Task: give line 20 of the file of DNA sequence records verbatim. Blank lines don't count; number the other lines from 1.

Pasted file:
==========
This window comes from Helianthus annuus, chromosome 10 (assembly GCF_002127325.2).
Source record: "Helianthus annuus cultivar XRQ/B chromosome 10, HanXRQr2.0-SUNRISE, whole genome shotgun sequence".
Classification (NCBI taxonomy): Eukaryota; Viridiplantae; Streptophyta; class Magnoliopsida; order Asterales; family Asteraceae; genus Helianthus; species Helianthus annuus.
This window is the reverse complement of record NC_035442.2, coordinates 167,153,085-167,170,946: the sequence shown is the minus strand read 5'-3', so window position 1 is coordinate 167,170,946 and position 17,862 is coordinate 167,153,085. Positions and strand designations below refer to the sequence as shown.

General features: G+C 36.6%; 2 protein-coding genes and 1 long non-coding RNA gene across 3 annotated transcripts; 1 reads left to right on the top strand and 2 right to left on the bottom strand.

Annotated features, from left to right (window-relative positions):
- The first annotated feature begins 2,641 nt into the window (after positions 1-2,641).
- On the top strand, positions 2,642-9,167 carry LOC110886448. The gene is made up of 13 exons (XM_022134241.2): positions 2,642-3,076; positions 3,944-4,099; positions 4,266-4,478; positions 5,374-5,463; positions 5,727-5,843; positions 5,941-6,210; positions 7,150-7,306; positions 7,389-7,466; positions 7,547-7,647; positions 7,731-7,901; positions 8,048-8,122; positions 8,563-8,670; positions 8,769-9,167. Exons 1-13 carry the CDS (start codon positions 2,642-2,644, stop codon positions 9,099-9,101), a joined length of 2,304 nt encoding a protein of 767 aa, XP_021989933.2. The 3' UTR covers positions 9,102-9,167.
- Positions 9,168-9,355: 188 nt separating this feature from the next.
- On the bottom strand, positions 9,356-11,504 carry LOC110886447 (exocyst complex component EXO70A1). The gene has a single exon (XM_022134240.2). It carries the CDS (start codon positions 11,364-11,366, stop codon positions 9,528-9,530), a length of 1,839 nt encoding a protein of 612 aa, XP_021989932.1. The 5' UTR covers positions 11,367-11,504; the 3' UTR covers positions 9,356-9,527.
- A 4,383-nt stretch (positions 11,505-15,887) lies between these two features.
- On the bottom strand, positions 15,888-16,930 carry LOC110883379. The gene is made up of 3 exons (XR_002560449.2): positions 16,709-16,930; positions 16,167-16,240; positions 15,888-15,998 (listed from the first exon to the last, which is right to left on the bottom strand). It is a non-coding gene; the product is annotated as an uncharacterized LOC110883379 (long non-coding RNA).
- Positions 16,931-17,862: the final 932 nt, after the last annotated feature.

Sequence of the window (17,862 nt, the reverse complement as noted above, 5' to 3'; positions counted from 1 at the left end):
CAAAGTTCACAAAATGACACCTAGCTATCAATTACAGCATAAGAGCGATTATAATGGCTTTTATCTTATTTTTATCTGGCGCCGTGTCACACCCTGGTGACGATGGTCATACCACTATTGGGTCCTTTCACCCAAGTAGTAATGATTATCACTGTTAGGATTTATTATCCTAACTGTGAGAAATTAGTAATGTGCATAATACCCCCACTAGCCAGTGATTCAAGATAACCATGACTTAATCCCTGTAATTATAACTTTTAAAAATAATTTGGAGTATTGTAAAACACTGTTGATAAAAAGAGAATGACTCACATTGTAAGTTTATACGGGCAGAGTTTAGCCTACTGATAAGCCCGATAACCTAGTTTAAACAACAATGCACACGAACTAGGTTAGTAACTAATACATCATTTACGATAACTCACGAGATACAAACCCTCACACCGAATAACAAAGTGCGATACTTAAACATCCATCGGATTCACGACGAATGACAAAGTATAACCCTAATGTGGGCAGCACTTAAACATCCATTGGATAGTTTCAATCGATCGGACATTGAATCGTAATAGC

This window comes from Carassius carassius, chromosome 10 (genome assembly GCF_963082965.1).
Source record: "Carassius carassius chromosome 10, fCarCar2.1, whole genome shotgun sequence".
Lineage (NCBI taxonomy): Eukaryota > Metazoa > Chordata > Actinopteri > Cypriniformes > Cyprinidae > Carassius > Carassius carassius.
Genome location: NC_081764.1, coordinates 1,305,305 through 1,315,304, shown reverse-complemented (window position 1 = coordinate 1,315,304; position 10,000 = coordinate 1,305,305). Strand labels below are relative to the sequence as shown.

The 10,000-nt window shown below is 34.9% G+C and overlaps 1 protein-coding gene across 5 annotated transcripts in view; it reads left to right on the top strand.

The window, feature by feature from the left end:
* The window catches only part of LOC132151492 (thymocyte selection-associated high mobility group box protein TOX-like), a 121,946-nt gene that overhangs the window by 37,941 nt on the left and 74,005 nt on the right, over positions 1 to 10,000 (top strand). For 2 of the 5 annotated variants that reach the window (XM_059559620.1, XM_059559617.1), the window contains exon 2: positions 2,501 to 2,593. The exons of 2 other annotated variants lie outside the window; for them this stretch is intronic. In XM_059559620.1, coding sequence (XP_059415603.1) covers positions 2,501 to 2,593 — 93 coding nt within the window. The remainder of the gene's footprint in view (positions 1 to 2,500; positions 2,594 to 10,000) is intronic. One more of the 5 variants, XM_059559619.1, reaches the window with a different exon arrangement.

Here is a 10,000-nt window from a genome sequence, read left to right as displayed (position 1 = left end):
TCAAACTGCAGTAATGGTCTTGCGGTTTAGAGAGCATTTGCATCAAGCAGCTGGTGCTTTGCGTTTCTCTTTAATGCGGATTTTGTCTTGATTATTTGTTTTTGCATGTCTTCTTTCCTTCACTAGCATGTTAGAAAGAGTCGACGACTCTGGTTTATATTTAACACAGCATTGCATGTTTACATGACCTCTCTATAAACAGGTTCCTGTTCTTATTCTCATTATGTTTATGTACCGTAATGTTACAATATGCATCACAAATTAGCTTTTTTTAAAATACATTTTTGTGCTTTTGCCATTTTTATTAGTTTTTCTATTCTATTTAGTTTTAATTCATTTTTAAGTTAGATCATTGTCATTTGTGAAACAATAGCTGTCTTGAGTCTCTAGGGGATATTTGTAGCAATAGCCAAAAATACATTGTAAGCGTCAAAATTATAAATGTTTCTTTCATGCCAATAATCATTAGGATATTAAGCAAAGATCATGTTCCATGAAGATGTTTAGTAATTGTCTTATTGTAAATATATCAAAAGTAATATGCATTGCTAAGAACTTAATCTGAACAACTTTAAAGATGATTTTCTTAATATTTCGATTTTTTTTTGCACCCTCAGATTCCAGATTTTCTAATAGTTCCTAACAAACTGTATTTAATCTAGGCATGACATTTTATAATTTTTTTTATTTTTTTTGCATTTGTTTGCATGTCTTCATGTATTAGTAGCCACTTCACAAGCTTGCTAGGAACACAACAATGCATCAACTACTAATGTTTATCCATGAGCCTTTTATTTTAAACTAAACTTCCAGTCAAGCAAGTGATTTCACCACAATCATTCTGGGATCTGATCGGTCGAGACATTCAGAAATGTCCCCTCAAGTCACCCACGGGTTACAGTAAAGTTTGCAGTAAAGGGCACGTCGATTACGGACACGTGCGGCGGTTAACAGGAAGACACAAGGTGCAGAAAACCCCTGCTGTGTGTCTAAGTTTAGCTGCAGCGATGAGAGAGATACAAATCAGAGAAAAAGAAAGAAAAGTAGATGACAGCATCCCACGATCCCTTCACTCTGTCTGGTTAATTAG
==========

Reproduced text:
The 10,000-nt window shown below is 34.9% G+C and overlaps 1 protein-coding gene across 5 annotated transcripts in view; it reads left to right on the top strand.